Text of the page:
The purchases of such weapons (and similar weapons before), he said, are funded by the over $3.0 billion in annual military aid the US provides to finance Israeli arms procurement.
In addition, the US also finances and provides technical input into Israel developing missile defence systems, include those that have been used so intensively in the past few days. The US also supplies Israel with a range of other military equipment, ranging from trucks and rifles to spare parts for older US-supplied equipment, Wezeman said.
A Reuters news agency report in September 2016 said the US agreed to provide Israel a staggering $38 billion package in military assistance over the next decade, described as “the largest such aid package in U.S. history, under a landmark agreement signed by the two countries”.
The $38 billion memorandum of understanding (MoU) covered U.S. fiscal years 2019-2028 and replaced the $30 billion MOU signed in 2007, (which expired at the end of fiscal year 2018).
Meanwhile, UN Secretary-General Antonio Guterres told a Security Council meeting May 16: “The current hostilities are utterly appalling. This latest round of violence only perpetuates the cycles of death, destruction and despair, and pushes farther to the horizon any hopes of coexistence and peace.”
Fighting must stop. It must stop immediately, he urged. Rockets and mortars on one side and aerial and artillery bombardments on the other must stop. “I appeal to all parties to heed this call.” The United Nations, he said, is actively engaging all sides towards an immediate ceasefire.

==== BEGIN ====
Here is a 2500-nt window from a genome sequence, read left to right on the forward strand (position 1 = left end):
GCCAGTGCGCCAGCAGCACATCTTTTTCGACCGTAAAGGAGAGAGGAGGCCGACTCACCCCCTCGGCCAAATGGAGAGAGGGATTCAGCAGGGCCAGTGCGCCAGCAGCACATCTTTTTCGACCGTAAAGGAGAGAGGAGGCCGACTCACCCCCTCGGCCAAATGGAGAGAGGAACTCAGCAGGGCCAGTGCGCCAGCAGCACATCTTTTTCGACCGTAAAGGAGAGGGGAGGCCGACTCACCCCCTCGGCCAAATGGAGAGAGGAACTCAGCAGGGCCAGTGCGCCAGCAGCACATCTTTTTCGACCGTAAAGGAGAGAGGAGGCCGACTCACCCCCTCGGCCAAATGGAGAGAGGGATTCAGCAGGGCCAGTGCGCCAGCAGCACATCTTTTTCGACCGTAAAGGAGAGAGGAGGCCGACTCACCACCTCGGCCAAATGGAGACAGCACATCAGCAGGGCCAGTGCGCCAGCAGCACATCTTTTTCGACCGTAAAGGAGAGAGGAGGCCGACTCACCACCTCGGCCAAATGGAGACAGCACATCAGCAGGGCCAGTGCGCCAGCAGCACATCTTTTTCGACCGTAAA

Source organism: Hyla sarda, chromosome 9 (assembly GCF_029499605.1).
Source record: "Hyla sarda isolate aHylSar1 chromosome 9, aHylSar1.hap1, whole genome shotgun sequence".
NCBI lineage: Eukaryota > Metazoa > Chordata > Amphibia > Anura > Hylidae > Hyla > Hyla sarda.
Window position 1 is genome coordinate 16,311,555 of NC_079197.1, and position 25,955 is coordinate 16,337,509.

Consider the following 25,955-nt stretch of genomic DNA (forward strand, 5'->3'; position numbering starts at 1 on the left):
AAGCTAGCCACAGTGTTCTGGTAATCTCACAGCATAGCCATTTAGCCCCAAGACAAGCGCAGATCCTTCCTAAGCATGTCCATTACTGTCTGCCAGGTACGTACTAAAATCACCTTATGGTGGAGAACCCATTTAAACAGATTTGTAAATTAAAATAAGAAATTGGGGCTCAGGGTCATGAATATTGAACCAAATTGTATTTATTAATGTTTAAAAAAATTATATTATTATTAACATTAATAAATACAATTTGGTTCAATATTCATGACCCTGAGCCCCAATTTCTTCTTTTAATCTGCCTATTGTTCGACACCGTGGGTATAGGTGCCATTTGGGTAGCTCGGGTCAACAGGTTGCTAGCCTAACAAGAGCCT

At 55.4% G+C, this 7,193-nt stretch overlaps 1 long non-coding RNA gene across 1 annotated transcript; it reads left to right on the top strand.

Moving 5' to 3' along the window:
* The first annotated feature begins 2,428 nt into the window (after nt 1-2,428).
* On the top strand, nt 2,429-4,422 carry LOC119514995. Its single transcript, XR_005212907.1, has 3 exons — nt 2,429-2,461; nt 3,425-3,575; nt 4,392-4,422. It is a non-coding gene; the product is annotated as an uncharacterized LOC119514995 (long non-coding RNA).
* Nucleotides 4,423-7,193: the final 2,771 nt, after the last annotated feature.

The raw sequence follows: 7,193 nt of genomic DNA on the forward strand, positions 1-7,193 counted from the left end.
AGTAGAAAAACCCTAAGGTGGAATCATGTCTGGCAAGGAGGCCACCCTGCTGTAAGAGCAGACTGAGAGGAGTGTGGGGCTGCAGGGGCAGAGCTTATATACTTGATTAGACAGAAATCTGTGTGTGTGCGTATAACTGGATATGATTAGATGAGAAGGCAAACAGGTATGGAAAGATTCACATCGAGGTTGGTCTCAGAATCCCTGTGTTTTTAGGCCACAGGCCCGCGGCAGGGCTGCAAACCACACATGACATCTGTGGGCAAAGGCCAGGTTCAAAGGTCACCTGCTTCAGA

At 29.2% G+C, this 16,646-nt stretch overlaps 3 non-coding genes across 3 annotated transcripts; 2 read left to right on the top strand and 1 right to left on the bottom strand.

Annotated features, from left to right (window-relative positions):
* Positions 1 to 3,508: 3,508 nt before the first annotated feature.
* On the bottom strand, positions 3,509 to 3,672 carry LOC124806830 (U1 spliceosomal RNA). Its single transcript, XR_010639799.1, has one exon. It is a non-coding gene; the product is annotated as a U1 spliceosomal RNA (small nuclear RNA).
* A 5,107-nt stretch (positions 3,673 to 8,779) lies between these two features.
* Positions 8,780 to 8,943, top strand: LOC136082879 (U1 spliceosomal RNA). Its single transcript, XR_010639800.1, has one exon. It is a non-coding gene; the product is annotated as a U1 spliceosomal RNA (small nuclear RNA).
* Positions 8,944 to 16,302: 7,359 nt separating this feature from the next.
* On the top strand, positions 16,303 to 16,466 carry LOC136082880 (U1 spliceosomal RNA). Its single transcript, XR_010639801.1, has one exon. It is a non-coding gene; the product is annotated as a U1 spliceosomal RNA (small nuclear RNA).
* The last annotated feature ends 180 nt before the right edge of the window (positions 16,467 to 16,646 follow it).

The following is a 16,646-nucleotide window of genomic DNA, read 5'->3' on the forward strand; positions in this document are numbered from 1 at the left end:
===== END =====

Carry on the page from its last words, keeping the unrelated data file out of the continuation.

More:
U.S. Ambassador to the U.N. Linda Thomas-Greenfield told the 15-member Council “the United States has been working tirelessly through diplomatic channels to try to bring an end to this conflict, because we believe Israelis and Palestinians equally have a right to live in safety and security.”
China’s Foreign Minister Wang Yi, who chaired the meeting as Council president for the month of May, said: “We call upon the U.S. to shoulder its responsibilities, take a just position, and together with most of the international community support the Security Council in easing the situation.”
Asked about secondary arms suppliers to Israel, SIPRI’s Wezeman singled out Germany and Italy.
He said Germany has supplied engines for Merkava tanks made in Israel (the engines are really assembled in the US so that Israel can acquire them with US military aid financing) and torpedoes for submarines which Germany has supplied earlier.
One more submarine from Germany is planned for delivery this year while a contract for three more is apparently still being negotiated. Germany is also in the process of delivering four frigates to Israel, which will be equipped with Israeli combat systems.
Italy has supplied eight advanced military trainer aircraft to Israel 2016-2020 (in addition to 22 delivered five years earlier). These are used to prepare and train pilots who will fly the US supplied combat aircraft.
Asked about the state-of-the-art US weapons systems in the Israeli military arsenal, Wezeman said the US supplied combat aircraft, especially F-16s and F-15s, and US guided munitions have played a central role in Israel’s military actions in Gaza and elsewhere (including Syria and Lebanon).
The most advanced weapon the US supplies to Israel is the F-35 combat aircraft, including a few delivered just a few weeks ago. Of the 50 ordered, about 31 have been delivered so far, while more are planned to be ordered.
However, these aircraft are designed for attacking targets deep inside well defended enemy territory, for example, targets deep inside Syria. They may thus not have seen much or any use in the past few days, he said.
Thalif Deen is a former Director, Foreign Military Markets at Defense Marketing Services; Senior Defense Analyst at Forecast International; and military editor Middle East/Africa at Jane’s Information Group. He is the author of a newly-released book on the United Nations titled “No Comment – and Don’t Quote Me on That,” from which this article is adapted. Published by Amazon, the book is peppered with scores of anecdotes– from the serious to the hilarious. The link to Amazon via the author’s website follows: https://www.rodericgrigson.com/no-comment-by-thalif-deen/